So this is my favourite alternative to ice cold smoothies and juices. We usually serve it hot specially during the winter months but in summers it’s served cooooldd. My grandmother would take me to this “Bengali Sweets” shop close to home and we would have some rasmalai and one glass of this milk. I remember how she would hold my hand all the way from home to the shop. We walked slowly, looking at the blue and grey walls of the air force base, the shops and owners all waving their hands to my granny and she smiling back politely. To me, my grand mothers are the strongest and bravest women I have ever known! Even today given a chance she would walk all the way to the temple and back ( just after her hip replacement surgery). She still stays at the same house and when ever we go there, I turn to see if the old “Bengali Sweets” shop still stands and trust me, there is never a time that it isn’t crowded. The distinct smell of khoya and badam alway comes rushing to my mind as I think of the shop and the sweets there. This recipe encases a small piece of that old memory for me 🙂
- Milk – 1 ltr
- Almonds – 1 cup
- Saffron – one good pinch ( more like 1/4 tsp)
- Sugar – 4 – 5 tsp ( according to taste)
- Cardamom – 4
- Heat a mug of water in the microwave and once it’s nice and hot take it out and drop the almonds into it
- Let it sit for a half hour. This helps to remove the skin easily
- Once done, simply pinch one end of the almond and the skin comes off easily
- Using a blender, blend the de-skinned almonds to a fine smooth paste. You could add a little milk to the almonds
- Now in a pot, add milk and bring to a slow boil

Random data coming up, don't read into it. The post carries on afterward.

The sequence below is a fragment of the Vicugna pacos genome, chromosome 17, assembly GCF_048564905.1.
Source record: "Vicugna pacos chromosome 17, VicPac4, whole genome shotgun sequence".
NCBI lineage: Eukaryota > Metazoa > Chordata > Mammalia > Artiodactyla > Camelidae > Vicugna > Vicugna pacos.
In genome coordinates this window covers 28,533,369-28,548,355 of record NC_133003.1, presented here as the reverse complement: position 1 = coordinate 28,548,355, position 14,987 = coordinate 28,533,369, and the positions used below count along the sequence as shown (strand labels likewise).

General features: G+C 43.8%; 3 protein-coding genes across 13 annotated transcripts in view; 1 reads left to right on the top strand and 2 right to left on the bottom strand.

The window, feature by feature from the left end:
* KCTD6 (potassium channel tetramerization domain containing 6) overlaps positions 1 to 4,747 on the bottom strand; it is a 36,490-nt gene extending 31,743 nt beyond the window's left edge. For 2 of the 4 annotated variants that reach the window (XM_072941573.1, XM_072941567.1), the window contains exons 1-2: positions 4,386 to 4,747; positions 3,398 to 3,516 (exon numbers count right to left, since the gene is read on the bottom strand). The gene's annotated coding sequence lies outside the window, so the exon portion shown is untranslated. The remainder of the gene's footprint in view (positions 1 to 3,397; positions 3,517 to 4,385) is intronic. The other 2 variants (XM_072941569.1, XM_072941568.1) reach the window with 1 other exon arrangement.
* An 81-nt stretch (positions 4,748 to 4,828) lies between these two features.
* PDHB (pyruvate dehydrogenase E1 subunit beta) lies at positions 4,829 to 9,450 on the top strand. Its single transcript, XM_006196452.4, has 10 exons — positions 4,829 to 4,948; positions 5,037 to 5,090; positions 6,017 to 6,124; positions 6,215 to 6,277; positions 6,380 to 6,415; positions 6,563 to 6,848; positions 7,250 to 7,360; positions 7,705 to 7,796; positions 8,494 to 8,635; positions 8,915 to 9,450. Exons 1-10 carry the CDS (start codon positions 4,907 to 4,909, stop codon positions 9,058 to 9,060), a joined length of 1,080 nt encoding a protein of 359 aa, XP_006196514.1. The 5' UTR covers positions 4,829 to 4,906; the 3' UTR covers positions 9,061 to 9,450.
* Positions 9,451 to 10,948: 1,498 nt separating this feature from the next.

- Once it begins to boil reduce the heat and add the smooth almond paste, saffron strands, cardamom and sugar
- Stir the mixture a couple of times and let the mixture boil for another 10 mins
- Your saffron almond milk is ready. Before you serve the milk, use a spoon to fetch out the cardamom from the milk
- Serve hot right away or cool and chill in the fridge for later
- Garnish with dry rose petal and crushed pistachio for that regal feel!
Hello my Dear Wonderful Readers!!
This time around I am taking you back to my roots. This recipe has been on my ‘to do’ list for quite sometime now but I honestly haven’t had the time to make it. Simply put, this one is a little tough and time consuming to make and for me this recipe is complex.
But just because I said that, please do not be dissuaded from trying this one out. If you have never tasted authentic Prawn Theeyal from Alapuzha, Kerala then trust me, you have missed out on something really unique. This dish does not use a single drop of oil. All its colour, taste, texture, flavour and aroma is derived from the roasted fresh coconuts. The prawns may also be substituted for fish, vegetables or just potatoes and cashew nuts (with certain minor changes to the recipe)
We Malayalee’s have a way of adding coconuts to everything! It’s actually quiet interesting to note that there is not a single part of the coconut tree that gets wasted! Every part finds a very unique use in our culture. The coconut itself is used in almost every Malayalee recipe, the leaves of the coconut tree are used for thatched roofs and chicken huts, the flowers are used in every Hindu Malayalee wedding, the branches are used for cooking fuel, the list is endless! So when I say, I am going to share a Malayalee dish, 99.9% chances are that there is a coconut or two used in the recipe! LOL
Now another thing with this recipe is that, this dish tastes better the day after it is made. Yes! Somehow the flavour just enhances overnight and by the next day the dish has so much more flavour and tastes divine. The recipe is divided into two, first is the roasted spice coconut and then the main dish. The roasted spiced coconut mixture (Araap) can be made in large batches and stored in the freezer. But remember you have to bring the mixture back to room temperature and then heat it a little bit in order to be used again for the recipe. Also fresh coconuts have to be used throughout the recipe an not the dry dehydrated kinds.
Ingredients for the Araap / the roasted spiced coconut mix
- Coconut – 1 large (grated fine)
- Dry Red Chilli – 4- 5
- Fenugreek Seeds – 4 – 5 seeds
- Coriander Seeds – 1 tbsp
- Curry leaves – 10 leaves ( fresh)
- Shallots – 10 ( cut into three)
- In a large kadai, add the coconut and start to fry on low heat. Make sure to stir constantly and on low so that you do not burn the coconut. Roast the coconut evenly till light brown